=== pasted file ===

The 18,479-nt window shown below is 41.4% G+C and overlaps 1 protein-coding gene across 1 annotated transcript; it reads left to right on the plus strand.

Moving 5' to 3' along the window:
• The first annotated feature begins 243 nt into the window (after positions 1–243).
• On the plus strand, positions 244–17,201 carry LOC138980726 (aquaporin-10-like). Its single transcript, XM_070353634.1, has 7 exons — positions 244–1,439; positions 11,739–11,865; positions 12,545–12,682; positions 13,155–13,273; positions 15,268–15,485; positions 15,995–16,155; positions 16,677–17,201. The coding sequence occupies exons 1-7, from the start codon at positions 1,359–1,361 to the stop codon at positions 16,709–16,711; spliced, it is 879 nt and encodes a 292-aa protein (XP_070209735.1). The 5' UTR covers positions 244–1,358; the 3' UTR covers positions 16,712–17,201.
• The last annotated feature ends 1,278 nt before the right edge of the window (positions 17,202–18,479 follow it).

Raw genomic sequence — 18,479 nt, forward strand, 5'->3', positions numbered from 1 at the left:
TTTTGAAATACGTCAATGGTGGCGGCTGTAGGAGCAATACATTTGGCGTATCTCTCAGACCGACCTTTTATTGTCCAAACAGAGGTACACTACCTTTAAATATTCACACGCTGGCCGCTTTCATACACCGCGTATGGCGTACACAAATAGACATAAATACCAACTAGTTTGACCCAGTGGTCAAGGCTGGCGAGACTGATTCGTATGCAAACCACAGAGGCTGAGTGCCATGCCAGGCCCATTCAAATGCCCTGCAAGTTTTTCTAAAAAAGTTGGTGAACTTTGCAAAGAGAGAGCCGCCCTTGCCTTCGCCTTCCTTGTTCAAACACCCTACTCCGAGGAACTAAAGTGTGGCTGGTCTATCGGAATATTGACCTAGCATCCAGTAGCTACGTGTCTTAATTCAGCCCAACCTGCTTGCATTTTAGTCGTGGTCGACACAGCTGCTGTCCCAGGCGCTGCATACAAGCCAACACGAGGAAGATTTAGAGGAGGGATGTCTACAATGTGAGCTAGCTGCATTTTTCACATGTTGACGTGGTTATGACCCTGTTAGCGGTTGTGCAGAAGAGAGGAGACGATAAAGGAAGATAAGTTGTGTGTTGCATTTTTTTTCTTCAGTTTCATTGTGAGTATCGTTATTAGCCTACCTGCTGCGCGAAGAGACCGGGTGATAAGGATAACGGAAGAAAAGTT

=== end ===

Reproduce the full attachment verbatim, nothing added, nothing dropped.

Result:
The 18,479-nt window shown below is 41.4% G+C and overlaps 1 protein-coding gene across 1 annotated transcript; it reads left to right on the plus strand.

Moving 5' to 3' along the window:
• The first annotated feature begins 243 nt into the window (after positions 1–243).
• On the plus strand, positions 244–17,201 carry LOC138980726 (aquaporin-10-like). Its single transcript, XM_070353634.1, has 7 exons — positions 244–1,439; positions 11,739–11,865; positions 12,545–12,682; positions 13,155–13,273; positions 15,268–15,485; positions 15,995–16,155; positions 16,677–17,201. The coding sequence occupies exons 1-7, from the start codon at positions 1,359–1,361 to the stop codon at positions 16,709–16,711; spliced, it is 879 nt and encodes a 292-aa protein (XP_070209735.1). The 5' UTR covers positions 244–1,358; the 3' UTR covers positions 16,712–17,201.
• The last annotated feature ends 1,278 nt before the right edge of the window (positions 17,202–18,479 follow it).

Raw genomic sequence — 18,479 nt, forward strand, 5'->3', positions numbered from 1 at the left:
TTTTGAAATACGTCAATGGTGGCGGCTGTAGGAGCAATACATTTGGCGTATCTCTCAGACCGACCTTTTATTGTCCAAACAGAGGTACACTACCTTTAAATATTCACACGCTGGCCGCTTTCATACACCGCGTATGGCGTACACAAATAGACATAAATACCAACTAGTTTGACCCAGTGGTCAAGGCTGGCGAGACTGATTCGTATGCAAACCACAGAGGCTGAGTGCCATGCCAGGCCCATTCAAATGCCCTGCAAGTTTTTCTAAAAAAGTTGGTGAACTTTGCAAAGAGAGAGCCGCCCTTGCCTTCGCCTTCCTTGTTCAAACACCCTACTCCGAGGAACTAAAGTGTGGCTGGTCTATCGGAATATTGACCTAGCATCCAGTAGCTACGTGTCTTAATTCAGCCCAACCTGCTTGCATTTTAGTCGTGGTCGACACAGCTGCTGTCCCAGGCGCTGCATACAAGCCAACACGAGGAAGATTTAGAGGAGGGATGTCTACAATGTGAGCTAGCTGCATTTTTCACATGTTGACGTGGTTATGACCCTGTTAGCGGTTGTGCAGAAGAGAGGAGACGATAAAGGAAGATAAGTTGTGTGTTGCATTTTTTTTCTTCAGTTTCATTGTGAGTATCGTTATTAGCCTACCTGCTGCGCGAAGAGACCGGGTGATAAGGATAACGGAAGAAAAGTT